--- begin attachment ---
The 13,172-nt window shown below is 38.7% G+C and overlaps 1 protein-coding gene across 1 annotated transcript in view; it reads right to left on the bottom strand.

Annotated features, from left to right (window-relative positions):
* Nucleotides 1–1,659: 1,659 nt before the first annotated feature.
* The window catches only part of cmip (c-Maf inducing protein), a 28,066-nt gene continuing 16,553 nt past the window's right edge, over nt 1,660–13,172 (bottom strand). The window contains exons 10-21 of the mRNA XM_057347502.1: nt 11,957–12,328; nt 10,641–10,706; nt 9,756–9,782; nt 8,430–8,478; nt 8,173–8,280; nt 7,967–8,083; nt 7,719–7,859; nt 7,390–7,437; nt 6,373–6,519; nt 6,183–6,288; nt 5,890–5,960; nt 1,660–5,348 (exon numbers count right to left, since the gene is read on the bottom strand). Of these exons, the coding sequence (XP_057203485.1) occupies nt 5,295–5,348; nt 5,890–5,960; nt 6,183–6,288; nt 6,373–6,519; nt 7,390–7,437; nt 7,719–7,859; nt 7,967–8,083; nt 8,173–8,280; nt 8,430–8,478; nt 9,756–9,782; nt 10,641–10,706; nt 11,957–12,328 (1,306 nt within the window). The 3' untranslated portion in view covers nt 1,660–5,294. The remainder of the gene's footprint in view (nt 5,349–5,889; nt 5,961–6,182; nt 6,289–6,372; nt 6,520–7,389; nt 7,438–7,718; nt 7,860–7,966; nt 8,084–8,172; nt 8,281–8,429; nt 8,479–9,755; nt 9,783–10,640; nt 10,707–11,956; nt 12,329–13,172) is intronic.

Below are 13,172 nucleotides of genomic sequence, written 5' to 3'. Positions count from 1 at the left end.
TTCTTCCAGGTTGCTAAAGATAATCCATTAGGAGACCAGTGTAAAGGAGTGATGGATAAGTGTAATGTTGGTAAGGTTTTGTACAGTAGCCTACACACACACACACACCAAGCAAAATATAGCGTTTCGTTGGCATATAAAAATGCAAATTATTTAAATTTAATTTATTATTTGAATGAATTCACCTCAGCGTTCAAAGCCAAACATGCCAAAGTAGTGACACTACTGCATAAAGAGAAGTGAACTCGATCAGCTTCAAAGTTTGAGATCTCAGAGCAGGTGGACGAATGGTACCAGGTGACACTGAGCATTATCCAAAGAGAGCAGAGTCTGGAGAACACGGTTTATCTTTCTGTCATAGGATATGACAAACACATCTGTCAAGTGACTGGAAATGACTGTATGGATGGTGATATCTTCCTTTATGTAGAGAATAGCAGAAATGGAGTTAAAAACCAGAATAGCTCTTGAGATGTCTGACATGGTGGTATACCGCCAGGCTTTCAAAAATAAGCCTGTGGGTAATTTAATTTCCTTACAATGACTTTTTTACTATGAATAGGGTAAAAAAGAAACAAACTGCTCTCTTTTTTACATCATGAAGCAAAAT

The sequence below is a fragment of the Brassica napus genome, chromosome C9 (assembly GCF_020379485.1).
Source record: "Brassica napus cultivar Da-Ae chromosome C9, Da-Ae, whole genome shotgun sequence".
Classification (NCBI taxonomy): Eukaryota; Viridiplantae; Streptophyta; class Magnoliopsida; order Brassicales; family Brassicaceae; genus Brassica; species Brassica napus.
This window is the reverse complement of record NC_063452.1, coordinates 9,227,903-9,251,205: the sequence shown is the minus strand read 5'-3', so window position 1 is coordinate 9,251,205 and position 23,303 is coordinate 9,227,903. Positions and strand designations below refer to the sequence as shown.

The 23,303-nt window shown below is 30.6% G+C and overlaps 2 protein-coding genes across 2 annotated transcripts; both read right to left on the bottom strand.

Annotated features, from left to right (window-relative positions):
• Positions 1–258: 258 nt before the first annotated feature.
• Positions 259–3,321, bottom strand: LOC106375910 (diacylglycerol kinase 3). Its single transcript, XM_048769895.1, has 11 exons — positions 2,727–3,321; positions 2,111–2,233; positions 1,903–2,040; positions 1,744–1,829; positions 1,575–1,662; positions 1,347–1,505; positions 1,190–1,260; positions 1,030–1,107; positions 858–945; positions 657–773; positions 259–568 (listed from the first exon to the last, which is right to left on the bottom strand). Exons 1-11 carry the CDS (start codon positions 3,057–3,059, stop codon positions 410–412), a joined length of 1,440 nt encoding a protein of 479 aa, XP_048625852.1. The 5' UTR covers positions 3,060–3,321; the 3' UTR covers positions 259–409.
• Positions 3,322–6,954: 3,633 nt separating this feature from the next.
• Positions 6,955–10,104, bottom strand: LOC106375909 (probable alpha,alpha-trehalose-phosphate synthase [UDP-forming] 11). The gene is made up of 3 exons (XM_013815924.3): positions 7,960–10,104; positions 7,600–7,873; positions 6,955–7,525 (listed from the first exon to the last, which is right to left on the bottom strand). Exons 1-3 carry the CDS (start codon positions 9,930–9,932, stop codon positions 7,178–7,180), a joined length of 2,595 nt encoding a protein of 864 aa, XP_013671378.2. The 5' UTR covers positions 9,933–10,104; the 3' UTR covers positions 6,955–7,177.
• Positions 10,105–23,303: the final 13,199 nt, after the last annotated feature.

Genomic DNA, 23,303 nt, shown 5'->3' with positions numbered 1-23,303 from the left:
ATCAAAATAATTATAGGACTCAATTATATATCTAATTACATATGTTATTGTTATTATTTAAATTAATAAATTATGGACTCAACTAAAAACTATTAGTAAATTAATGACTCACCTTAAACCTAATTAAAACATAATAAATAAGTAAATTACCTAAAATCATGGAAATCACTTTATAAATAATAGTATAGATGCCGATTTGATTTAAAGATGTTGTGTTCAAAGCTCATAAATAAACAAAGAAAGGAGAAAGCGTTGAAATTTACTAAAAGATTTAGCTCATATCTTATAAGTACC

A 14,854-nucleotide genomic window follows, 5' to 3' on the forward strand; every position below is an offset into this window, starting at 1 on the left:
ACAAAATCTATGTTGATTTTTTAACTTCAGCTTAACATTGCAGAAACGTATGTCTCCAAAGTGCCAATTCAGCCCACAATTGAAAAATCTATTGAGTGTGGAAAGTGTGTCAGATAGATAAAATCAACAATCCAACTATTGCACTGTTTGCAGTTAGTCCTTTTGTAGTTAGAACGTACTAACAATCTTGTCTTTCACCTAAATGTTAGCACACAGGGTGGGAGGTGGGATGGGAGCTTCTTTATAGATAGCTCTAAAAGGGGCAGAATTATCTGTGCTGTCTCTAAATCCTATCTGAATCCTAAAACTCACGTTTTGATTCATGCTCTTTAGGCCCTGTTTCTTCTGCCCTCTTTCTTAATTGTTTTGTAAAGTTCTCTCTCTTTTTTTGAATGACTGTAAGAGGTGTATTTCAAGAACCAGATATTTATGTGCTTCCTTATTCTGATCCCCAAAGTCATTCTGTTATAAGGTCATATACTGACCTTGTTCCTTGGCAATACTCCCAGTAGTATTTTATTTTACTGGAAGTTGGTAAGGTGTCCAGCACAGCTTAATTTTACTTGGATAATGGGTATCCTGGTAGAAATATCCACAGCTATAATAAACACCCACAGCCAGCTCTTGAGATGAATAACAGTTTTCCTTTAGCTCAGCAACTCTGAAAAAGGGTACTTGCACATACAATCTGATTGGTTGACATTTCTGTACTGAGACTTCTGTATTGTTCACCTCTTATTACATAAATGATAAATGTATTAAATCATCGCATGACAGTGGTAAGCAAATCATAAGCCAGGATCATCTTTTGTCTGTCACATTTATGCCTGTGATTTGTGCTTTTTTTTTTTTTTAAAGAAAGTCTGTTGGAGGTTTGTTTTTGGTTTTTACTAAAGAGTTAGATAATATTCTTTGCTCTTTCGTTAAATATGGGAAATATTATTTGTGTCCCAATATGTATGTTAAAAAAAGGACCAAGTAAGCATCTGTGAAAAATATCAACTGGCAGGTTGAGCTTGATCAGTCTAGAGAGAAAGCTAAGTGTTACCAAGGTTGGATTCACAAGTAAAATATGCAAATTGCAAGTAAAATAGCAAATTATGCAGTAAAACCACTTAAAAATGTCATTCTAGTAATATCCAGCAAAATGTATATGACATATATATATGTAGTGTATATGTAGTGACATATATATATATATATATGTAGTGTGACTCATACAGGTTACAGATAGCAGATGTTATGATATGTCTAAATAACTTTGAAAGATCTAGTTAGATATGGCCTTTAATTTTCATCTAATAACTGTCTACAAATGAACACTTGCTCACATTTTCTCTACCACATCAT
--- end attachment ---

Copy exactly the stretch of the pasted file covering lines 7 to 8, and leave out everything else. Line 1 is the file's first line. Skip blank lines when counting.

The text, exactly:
The sequence below is a fragment of the Brassica napus genome, chromosome C9 (assembly GCF_020379485.1).
Source record: "Brassica napus cultivar Da-Ae chromosome C9, Da-Ae, whole genome shotgun sequence".